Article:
Market ripe for exporters
Are you fit enough to survive? That depends on how well you can market your produce, say speakers at the HGCAs London conference. Lucy Stephenson reports.
WAS this years wheat crop such poor quality after all? HGCA economist Gerald Mason is not so sure. Exporters looking for milling wheat will be pleasantly surprised: hagbergs in over 70% of group one wheats were above 260, he says. So growers beware: current high milling premiums may not be sustained through the season.
The good news on the wheat front is that the French harvest wont push prices down as it did last year. A better quality harvest and more storage space will underpin the French market, and provide a better base-price for UK wheat, says Mr Mason.
Rape prices wont recover in the near term, according to HGCA economist Heike Hintze-Gharres. The global oilseed rape crop is up 5m tonnes to 41m tonnes this year. Annual growth in consumption has slowed and stocks are likely to increase. Add to this a predicted record US soybean harvest and the prospect for price in the next few weeks is downward.
Barley prices are up this autumn; availability is down due to lower intervention stocks and a very small Spanish crop, and strong demand outside the EU has buoyed prices. However, spring may see a downturn in price as other crops come onto the market.
Barley quality this year is almost too good. Seventy to 80% of the 1.6m tonnes Scottish barley harvest is malting quality. With total UK usage of just 1.8m tonnes, the pressure pushing the malting premium to just £5-10/t will continue. Growers should turn their attention to exchange rates affecting the feed price, suggests Mr Mason.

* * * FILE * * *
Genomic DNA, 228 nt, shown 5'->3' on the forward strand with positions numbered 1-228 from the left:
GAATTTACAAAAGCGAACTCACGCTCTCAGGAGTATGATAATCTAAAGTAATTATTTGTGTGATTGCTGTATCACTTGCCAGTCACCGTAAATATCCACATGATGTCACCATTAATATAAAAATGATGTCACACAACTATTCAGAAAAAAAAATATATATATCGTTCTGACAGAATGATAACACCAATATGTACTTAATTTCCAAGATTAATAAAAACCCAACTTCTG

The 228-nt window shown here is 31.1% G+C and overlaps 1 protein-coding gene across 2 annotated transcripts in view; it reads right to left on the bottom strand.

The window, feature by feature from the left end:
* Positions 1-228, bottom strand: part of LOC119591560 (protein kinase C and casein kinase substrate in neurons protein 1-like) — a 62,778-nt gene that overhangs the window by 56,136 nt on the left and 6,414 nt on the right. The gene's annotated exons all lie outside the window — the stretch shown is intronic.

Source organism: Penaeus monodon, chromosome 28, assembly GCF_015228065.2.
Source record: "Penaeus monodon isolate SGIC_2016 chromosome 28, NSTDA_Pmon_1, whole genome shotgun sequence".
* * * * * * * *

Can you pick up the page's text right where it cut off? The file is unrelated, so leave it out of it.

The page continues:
Coping with the euro
It will be 2003 at the very earliest before the pound is irrevocably linked to the euro, so businesses will have to cope with the euro as a parallel currency for some time to come, says HSBC economist Mark Berrisford-Smith.
"I cant offer you any cheer that the pound is going to fall to levels farmers will find acceptable. But in the short-term, the pound:euro exchange rate probably wont get any worse," says Mr Berrisford-Smith. "Last year growth was stronger in the UK and weaker in Europe than we expected, but in the first quarter of next year the euro may start to strengthen."
UK wheat could be trading at world prices earlier than expected: next year. "Chicago wheat futures for November 2000 are higher than the intervention price, at current exchange rates. Harvest 2000 could see UK farmers concentrating more on the exchange rate of the £:$ than the £:k," says Mr Mason.
Oilseed rape prospects? Growers have reacted to lower prices, so there will be a smaller oilseeds harvest next year. Over the next two to three years it will be price, rather than lower aid, which will influence plantings, according to Ms Hintze-Gharres. Longer term, demand for oilseeds is expected to continue to increase because of world population growth and greater demand from recovering Asian economies. Add to that less enthusiasm to grow oilseeds worldwide, and prices should recover in the medium to long term. Meanwhile UK oilseed rape growers are likely to receive less this year than under the first two years of Agenda 2000 when aid starts to be scaled back.
But prediction is not the issue
Prices are never predictable so lock into a system that protects you from market volatility – risk management, says HGCA director Alastair Dickie.
"Everybody likes to have a feel for where prices are going to be but no-one knows for certain and should you care? Build a system that enables you to react, to exploit volatility. Use marketing tools – futures, options, and pool marketing – to give extra certainty," says Mr Dickie.
The breakeven point for Australian wheat growers is £84/t compared with the UKs £70/t. Much of the difference is in transport costs, but Australian growers receive no government support, and rely on trade liberalisation to allow them to compete, points out Tony Russell of the Australian Wheat Board.
Half the Australian wheat farms have vanished since 1960 but those that have survived have done so by improving productivity, technology and cost-cutting. Australian wheat yields are just pushing 2t/ha, yet production will exceed 20m tonnes this year. Eighty percent of wheat is produced by just 20% of growers.